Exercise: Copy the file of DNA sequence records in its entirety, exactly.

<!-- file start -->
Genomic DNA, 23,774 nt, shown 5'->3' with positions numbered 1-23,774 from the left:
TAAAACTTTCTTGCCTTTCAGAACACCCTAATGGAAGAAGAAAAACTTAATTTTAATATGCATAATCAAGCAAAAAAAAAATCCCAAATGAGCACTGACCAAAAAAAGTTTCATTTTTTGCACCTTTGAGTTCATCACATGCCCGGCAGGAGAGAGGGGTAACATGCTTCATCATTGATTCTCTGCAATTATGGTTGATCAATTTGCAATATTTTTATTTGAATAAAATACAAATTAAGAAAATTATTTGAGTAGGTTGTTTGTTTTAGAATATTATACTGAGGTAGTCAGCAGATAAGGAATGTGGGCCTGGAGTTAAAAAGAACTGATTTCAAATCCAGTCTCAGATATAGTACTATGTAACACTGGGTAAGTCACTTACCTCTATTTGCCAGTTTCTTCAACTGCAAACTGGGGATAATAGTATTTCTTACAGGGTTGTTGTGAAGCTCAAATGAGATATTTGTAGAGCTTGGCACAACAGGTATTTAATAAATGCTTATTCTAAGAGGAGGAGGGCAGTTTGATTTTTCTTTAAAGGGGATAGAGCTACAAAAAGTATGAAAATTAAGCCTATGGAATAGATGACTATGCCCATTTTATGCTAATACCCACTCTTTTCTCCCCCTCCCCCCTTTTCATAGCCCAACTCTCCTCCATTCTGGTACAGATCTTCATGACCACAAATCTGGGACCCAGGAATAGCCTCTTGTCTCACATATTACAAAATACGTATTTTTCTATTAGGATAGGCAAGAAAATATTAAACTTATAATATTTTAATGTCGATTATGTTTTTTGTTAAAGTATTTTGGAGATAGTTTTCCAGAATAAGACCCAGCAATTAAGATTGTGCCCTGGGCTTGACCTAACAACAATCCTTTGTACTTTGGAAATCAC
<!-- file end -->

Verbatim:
Genomic DNA, 23,774 nt, shown 5'->3' with positions numbered 1-23,774 from the left:
TAAAACTTTCTTGCCTTTCAGAACACCCTAATGGAAGAAGAAAAACTTAATTTTAATATGCATAATCAAGCAAAAAAAAAATCCCAAATGAGCACTGACCAAAAAAAGTTTCATTTTTTGCACCTTTGAGTTCATCACATGCCCGGCAGGAGAGAGGGGTAACATGCTTCATCATTGATTCTCTGCAATTATGGTTGATCAATTTGCAATATTTTTATTTGAATAAAATACAAATTAAGAAAATTATTTGAGTAGGTTGTTTGTTTTAGAATATTATACTGAGGTAGTCAGCAGATAAGGAATGTGGGCCTGGAGTTAAAAAGAACTGATTTCAAATCCAGTCTCAGATATAGTACTATGTAACACTGGGTAAGTCACTTACCTCTATTTGCCAGTTTCTTCAACTGCAAACTGGGGATAATAGTATTTCTTACAGGGTTGTTGTGAAGCTCAAATGAGATATTTGTAGAGCTTGGCACAACAGGTATTTAATAAATGCTTATTCTAAGAGGAGGAGGGCAGTTTGATTTTTCTTTAAAGGGGATAGAGCTACAAAAAGTATGAAAATTAAGCCTATGGAATAGATGACTATGCCCATTTTATGCTAATACCCACTCTTTTCTCCCCCTCCCCCCTTTTCATAGCCCAACTCTCCTCCATTCTGGTACAGATCTTCATGACCACAAATCTGGGACCCAGGAATAGCCTCTTGTCTCACATATTACAAAATACGTATTTTTCTATTAGGATAGGCAAGAAAATATTAAACTTATAATATTTTAATGTCGATTATGTTTTTTGTTAAAGTATTTTGGAGATAGTTTTCCAGAATAAGACCCAGCAATTAAGATTGTGCCCTGGGCTTGACCTAACAACAATCCTTTGTACTTTGGAAATCAC